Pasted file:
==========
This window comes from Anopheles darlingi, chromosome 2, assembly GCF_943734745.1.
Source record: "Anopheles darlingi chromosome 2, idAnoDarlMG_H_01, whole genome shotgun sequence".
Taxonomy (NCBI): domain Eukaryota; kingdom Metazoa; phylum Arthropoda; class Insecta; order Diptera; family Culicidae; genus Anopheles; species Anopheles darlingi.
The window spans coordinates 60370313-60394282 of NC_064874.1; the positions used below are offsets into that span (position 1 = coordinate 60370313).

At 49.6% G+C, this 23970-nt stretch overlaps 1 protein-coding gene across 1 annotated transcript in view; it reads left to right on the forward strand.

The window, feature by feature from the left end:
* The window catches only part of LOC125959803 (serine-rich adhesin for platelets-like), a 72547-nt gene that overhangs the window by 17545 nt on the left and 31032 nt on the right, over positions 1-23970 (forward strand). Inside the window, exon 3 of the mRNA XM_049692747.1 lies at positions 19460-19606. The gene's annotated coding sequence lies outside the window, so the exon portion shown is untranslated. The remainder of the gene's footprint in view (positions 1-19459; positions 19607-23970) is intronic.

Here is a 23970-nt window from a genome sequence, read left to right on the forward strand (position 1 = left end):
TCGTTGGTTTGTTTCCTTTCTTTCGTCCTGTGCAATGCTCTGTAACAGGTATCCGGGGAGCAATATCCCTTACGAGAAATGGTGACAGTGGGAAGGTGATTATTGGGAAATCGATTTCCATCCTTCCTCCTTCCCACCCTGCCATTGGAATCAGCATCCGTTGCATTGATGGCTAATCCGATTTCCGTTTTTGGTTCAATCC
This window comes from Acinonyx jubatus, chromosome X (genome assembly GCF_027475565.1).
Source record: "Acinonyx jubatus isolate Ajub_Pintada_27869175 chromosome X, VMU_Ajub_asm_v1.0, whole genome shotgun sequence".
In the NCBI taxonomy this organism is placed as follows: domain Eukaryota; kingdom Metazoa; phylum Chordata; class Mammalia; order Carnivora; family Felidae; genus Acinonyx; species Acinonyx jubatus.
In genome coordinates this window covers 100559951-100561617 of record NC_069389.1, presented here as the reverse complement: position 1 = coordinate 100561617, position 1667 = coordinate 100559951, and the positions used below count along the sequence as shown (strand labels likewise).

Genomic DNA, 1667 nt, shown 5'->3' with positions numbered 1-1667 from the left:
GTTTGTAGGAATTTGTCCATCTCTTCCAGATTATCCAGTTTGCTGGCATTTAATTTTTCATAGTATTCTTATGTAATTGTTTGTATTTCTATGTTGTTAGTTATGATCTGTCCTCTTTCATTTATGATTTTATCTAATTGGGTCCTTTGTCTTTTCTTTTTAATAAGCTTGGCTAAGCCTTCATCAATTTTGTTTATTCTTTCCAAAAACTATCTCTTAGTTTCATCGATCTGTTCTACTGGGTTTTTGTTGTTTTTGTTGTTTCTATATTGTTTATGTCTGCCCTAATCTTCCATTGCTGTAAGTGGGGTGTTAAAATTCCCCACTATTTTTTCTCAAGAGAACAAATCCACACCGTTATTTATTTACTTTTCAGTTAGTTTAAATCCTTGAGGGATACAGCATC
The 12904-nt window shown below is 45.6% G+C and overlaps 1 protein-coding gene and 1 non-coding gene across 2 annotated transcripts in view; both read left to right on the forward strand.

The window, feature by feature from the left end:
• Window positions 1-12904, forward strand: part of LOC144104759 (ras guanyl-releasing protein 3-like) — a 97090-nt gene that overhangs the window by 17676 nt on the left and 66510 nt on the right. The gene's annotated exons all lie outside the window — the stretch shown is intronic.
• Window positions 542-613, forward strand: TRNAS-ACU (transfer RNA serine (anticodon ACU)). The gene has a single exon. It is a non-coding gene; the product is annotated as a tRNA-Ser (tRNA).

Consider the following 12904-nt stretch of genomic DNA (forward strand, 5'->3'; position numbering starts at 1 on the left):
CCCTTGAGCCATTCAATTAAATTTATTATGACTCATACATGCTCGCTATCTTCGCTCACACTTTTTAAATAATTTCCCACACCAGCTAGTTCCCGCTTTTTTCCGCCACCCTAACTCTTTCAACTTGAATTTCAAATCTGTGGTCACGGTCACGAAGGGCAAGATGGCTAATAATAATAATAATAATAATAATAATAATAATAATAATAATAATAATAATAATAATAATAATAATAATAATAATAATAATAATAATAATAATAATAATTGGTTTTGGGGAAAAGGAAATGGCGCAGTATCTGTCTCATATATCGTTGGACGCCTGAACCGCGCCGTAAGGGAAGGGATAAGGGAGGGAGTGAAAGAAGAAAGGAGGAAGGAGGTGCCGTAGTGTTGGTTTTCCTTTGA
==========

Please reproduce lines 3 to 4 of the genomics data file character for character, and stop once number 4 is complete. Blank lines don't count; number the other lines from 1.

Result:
Taxonomy (NCBI): domain Eukaryota; kingdom Metazoa; phylum Arthropoda; class Insecta; order Diptera; family Culicidae; genus Anopheles; species Anopheles darlingi.
The window spans coordinates 60370313-60394282 of NC_064874.1; the positions used below are offsets into that span (position 1 = coordinate 60370313).